NEADS Conference 2004 - Right On!
Gladys Loewen has worked as a disability service coordinator at a community college for 10 years and has served on the NEADS, CADSPPE and Associaion on Higher Education and Disability (AHEAD) Boards of Directors. Currently, she is a CADSPPE representative to the NEADS project “Access to Academic Materials” and has organized and facilitated a focus group to get a current post-secondary students’ perspective on the issues that face service providers in providing alternate format materials. At the present time, Gladys is the manager of Assistive Technology-BC, a provincial program that provides assistive technology support services to adults with disabilities in BC through contracts within the Ministries of Human Resources and Advanced Education.
The Service Providers’ Perspective on Serving Print Disabled Canadians
Disability service providers in higher education face unique challenges in the provision of academic materials to their students with print disabilities. While they have a duty to accommodate students who face educational barriers caused by print disabilities, they are affected by copyright laws, limitations of technology, funding shortages, time pressures and the complex design of textbooks. This session will summarize the results of a CADSPPE sponsored focus group of post-secondary disability service providers who support print disabled students on their campuses. This presentation will also include strategies, issues and recommendations for action to facilitate the provision of academic materials in alternate formats in efficient and effective manners.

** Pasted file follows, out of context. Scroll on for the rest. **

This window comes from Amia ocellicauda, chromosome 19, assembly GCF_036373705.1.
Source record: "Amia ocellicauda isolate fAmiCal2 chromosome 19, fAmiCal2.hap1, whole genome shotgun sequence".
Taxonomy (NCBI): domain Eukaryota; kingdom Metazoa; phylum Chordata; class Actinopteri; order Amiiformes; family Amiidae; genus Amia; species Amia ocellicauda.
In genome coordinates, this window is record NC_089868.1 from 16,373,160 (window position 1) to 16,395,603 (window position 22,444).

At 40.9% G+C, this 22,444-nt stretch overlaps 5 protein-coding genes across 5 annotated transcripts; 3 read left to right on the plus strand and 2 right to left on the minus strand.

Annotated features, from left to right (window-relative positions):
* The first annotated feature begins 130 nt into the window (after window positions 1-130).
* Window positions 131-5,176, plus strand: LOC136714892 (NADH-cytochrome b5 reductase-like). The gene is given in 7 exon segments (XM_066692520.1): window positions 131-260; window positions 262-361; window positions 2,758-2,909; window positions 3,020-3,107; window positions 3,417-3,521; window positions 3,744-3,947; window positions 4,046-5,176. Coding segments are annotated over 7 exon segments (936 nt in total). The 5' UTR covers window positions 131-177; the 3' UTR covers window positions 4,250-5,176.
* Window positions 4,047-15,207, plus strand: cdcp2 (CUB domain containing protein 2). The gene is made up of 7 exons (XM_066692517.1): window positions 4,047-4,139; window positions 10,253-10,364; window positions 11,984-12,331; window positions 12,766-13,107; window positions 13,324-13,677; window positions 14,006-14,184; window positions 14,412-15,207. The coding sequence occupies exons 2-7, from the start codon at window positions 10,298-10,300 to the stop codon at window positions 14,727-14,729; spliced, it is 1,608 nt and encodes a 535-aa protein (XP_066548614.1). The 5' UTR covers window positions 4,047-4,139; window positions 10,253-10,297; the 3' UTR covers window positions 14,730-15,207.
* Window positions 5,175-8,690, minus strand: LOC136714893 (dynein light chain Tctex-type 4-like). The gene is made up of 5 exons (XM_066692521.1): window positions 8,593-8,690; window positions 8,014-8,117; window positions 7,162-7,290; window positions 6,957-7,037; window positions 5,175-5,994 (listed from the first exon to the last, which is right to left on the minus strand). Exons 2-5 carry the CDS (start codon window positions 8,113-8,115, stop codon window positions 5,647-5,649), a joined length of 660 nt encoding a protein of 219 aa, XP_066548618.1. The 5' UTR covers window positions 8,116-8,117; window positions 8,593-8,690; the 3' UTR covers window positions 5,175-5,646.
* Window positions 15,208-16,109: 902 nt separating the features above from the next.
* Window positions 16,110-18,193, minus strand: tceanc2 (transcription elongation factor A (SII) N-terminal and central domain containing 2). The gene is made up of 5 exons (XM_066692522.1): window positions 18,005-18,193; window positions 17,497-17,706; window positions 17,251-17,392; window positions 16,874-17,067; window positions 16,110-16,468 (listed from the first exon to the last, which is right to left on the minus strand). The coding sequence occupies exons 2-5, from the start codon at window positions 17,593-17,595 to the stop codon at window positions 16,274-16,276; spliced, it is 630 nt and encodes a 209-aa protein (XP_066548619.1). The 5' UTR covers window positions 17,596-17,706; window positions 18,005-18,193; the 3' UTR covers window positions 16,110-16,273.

Gladys Loewen, Manager, Assistive Technology–BC, presented the outcome of the previous day’s focus-group meeting at the University of Ottawa of the Canadian Association of Disability Service Providers in Post-Secondary Education (CADSPPE). The goals were to establish a clear picture of the issues involved in supporting print-disabled students and to identify tasks for a five-year plan. Gladys is a member of the NEADS Access to Academic Materials Project Steering Committee.
The group wrote this vision statement during the meeting: “To ensure equal and timely access to academic information in post-secondary educational environments.”
Focus-group participants identified these signs as indications that the group’s vision of success would have been achieved:
Barriers to achieving those identified signs of success include attitudes of faculty, administration, and publishers; legal, institutional, and federal regulations and procedures; and students being required to produce their own materials, thereby losing critical study time.
The group also identified some of the goals and recommendations:
Key recommendations included establishing a five-year plan, and focusing on changes to the environment, rather than on individual accommodations. The players responsible to achieve those goals are CADSPPE, NEADS, disability service providers, students, institutional administrators and faculty, publishers, the legal environment, and the federal government, specifically Library and Archives Canada and the Council on Access to Information for Print Disabled Canadians.
These next steps were identified:
At the end of her presentation, Loewen said, “We are embracing a systemic change and plan to continue promoting universal access.”